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The scapula is the large triangular-shaped bone at the back of your shoulder frequently known as the shoulder blade. Its only attachment to the rest of the skeleton is through the collarbone at the acromioclavicular joint. Therefore, the bone is primarily held in place by the attached and surrounding muscles. Many muscles use the large area of the scapula for attachment and they enable the vast range of shoulder motion. At the outer edge of the scapula a shallow socket forms and is where the humeral head sits forming the shoulder joint (glenohumeral joint). Proper positioning and movement of the scapula is critical for full and normal shoulder range of motion. We use the acronym SICK (Scapular malposition, Inferior medial border prominence, Coracoid pain and malposition, and dysKinesis of scapular movement) to refer to an injury resulting from overuse and fatigue of the muscles that stabilize and provide motion for the scapula.
A SICK scapula will result in Scapular Dyskinesis which is an alteration in the normal position or motion of the scapula during coupled scapulohumeral movements. It occurs in a large number of injuries involving the shoulder joint and often is caused by injuries that result in the inhibition or disorganization of activation patterns in scapular stabilizing muscles. It may increase the functional deficit associated with shoulder injury by altering the normal scapular role during coupled scapulohumeral motions. Scapular dyskinesis appears to be a nonspecific response to shoulder dysfunction because no specific pattern of dyskinesis is associated with a specific shoulder diagnosis. The majority of scapular dyskinesis cases are the result of loss of muscular coordination. The trapezius, rhomboid and serratus anterior muscles must be properly synchronized in their action for smooth scapular motion during arm movement.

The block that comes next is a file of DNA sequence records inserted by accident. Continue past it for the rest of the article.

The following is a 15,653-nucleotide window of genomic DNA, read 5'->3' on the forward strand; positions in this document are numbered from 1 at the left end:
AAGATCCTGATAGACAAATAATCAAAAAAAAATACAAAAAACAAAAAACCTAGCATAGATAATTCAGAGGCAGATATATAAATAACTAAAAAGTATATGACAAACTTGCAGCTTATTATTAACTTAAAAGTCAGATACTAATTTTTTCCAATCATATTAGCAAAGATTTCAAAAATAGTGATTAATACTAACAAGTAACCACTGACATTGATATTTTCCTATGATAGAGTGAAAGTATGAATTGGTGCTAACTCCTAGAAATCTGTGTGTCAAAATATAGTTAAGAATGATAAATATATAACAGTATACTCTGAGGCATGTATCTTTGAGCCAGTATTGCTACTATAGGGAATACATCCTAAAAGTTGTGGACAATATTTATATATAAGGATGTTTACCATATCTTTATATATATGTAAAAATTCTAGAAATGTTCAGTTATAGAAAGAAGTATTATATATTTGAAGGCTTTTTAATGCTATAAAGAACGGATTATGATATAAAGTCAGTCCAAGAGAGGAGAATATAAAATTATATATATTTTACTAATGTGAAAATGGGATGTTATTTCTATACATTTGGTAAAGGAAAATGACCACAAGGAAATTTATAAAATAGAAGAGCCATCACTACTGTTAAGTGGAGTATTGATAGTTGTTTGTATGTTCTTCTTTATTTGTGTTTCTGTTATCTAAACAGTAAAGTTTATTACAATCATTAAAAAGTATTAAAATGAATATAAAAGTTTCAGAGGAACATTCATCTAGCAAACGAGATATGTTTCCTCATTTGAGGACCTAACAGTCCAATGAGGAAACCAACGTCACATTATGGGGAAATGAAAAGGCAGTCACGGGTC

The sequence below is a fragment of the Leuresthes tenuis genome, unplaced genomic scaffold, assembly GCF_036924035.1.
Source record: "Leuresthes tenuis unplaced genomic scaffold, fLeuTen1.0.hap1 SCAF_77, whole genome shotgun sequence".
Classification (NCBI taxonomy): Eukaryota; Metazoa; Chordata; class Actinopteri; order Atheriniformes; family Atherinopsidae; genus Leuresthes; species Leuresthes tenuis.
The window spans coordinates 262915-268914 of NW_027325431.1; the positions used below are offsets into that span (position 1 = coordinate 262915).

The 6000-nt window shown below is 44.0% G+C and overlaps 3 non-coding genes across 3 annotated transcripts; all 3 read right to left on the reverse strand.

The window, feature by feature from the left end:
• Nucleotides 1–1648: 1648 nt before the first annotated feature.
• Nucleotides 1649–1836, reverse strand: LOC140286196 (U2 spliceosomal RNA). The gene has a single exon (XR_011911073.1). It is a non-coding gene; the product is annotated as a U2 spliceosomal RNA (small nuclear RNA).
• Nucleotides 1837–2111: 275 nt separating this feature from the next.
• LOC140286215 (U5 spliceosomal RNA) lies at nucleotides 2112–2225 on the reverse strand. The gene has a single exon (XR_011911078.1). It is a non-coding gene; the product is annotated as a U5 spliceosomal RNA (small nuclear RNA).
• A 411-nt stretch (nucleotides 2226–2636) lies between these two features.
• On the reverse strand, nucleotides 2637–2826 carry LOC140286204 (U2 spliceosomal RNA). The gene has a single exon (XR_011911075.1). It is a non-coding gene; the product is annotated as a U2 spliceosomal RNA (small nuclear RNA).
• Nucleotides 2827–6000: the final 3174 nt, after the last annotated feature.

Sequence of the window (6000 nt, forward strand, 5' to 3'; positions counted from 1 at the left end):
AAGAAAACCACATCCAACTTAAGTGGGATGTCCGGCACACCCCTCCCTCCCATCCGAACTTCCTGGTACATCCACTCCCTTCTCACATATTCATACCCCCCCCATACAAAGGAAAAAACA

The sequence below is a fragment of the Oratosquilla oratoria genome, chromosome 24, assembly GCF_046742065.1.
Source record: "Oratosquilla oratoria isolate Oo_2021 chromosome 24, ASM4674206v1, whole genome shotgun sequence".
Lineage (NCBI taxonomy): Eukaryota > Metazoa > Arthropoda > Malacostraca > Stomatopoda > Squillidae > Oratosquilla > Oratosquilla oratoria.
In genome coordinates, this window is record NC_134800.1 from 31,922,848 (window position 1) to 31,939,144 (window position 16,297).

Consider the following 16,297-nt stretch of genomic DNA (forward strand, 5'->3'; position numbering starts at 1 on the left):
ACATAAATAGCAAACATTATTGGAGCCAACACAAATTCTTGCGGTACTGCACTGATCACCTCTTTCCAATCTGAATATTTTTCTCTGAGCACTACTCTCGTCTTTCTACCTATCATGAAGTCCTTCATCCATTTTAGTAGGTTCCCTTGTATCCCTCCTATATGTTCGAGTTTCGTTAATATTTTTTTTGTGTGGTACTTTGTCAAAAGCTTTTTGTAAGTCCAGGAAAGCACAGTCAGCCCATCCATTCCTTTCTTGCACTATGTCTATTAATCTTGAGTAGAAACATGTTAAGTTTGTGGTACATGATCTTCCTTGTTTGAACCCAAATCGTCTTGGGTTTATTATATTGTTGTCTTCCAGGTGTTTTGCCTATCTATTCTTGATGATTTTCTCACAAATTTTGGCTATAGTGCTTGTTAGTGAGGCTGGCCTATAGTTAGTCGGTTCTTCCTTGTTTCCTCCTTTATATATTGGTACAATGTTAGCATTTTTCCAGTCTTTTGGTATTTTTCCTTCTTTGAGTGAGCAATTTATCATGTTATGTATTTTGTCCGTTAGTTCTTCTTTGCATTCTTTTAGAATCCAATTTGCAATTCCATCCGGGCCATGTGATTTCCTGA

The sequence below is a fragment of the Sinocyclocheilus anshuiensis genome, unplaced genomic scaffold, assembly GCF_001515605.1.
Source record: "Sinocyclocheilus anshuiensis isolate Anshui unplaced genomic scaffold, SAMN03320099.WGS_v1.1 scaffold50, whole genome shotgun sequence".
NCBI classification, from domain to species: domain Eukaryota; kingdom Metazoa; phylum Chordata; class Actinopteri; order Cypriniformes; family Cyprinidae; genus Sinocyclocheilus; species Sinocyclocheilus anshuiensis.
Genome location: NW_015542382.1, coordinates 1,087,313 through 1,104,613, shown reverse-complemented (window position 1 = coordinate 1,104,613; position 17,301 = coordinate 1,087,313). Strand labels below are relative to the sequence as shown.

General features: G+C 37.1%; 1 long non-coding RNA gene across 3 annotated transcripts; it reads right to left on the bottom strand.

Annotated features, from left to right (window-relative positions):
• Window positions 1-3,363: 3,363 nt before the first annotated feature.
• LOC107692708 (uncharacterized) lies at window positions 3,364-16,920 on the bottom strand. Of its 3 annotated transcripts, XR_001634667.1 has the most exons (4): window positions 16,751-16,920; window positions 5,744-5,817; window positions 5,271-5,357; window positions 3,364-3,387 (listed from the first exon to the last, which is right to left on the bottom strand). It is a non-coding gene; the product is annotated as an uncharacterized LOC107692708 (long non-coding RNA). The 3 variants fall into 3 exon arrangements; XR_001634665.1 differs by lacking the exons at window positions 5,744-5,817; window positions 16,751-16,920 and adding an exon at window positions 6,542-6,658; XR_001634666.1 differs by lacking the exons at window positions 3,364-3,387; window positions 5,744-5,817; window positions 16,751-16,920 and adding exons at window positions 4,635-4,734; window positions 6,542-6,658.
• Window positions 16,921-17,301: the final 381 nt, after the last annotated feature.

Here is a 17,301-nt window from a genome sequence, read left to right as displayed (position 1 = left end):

A thorough patient history and examination will be done to accurately asses the underlying causes of scapular dyskinesis. Primarily physical tests will be done to asses the nature of the injury. The altered motions fall into 3 clinically recognizable patterns of scapular dyskinesis. The first two types correlate to labral injury. Type I results in prominence of the inferior (lower) and medial edges of the bone. Type II is the prominence of just the medial border of the scapula. Finally, Type III is associated with shoulder impingement and rotator cuff injury and displays prominence of the superomedial (upper-middle) border of the scapula.
Treatment of SICK Scapula is conservative physical therapy and focused on kinetic chain- based rehabilitation to regain normal muscular activation patterns. Physical therapy will begin immediately after evaluation with initial focus on improving pain-free range of motion. The next step is strengthening the local musculature. Once satisfactory range of motion and strength has been achieved you will proceed to proprioreception exercises to regain muscular integration and coordination.
Materials borrowed from the American Academy of Orthopaedic Surgeons @ www.aaos.org
and Arthroscopy: The Journal of Arthroscopic and Related Surgery, Vol 19, No 6 (July-August), 2003: pp 641-661 641
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